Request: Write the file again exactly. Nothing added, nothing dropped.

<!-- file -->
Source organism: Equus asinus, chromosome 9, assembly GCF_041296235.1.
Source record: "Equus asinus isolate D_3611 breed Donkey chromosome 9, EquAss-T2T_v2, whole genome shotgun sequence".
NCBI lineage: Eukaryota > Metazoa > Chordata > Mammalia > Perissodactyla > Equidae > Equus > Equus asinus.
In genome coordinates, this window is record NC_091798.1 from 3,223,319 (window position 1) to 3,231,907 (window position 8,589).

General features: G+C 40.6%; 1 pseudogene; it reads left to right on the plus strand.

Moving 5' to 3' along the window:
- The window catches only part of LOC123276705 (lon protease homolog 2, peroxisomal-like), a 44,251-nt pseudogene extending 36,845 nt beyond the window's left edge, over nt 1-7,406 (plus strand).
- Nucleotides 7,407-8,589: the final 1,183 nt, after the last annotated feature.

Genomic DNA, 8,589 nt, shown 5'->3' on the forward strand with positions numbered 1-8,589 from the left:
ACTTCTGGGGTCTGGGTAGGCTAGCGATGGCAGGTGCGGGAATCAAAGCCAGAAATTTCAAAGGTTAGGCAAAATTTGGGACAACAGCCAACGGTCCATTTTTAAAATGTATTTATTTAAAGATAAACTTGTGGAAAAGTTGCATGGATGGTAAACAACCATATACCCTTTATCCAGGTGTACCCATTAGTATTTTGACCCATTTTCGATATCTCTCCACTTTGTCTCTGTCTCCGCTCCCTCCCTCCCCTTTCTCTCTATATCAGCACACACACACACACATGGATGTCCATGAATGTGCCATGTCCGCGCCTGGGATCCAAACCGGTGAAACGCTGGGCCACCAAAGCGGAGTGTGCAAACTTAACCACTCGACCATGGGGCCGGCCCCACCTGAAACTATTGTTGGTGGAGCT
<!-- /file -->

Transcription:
Source organism: Equus asinus, chromosome 9, assembly GCF_041296235.1.
Source record: "Equus asinus isolate D_3611 breed Donkey chromosome 9, EquAss-T2T_v2, whole genome shotgun sequence".
NCBI lineage: Eukaryota > Metazoa > Chordata > Mammalia > Perissodactyla > Equidae > Equus > Equus asinus.
In genome coordinates, this window is record NC_091798.1 from 3,223,319 (window position 1) to 3,231,907 (window position 8,589).

General features: G+C 40.6%; 1 pseudogene; it reads left to right on the plus strand.

Moving 5' to 3' along the window:
- The window catches only part of LOC123276705 (lon protease homolog 2, peroxisomal-like), a 44,251-nt pseudogene extending 36,845 nt beyond the window's left edge, over nt 1-7,406 (plus strand).
- Nucleotides 7,407-8,589: the final 1,183 nt, after the last annotated feature.

Genomic DNA, 8,589 nt, shown 5'->3' on the forward strand with positions numbered 1-8,589 from the left:
ACTTCTGGGGTCTGGGTAGGCTAGCGATGGCAGGTGCGGGAATCAAAGCCAGAAATTTCAAAGGTTAGGCAAAATTTGGGACAACAGCCAACGGTCCATTTTTAAAATGTATTTATTTAAAGATAAACTTGTGGAAAAGTTGCATGGATGGTAAACAACCATATACCCTTTATCCAGGTGTACCCATTAGTATTTTGACCCATTTTCGATATCTCTCCACTTTGTCTCTGTCTCCGCTCCCTCCCTCCCCTTTCTCTCTATATCAGCACACACACACACACATGGATGTCCATGAATGTGCCATGTCCGCGCCTGGGATCCAAACCGGTGAAACGCTGGGCCACCAAAGCGGAGTGTGCAAACTTAACCACTCGACCATGGGGCCGGCCCCACCTGAAACTATTGTTGGTGGAGCT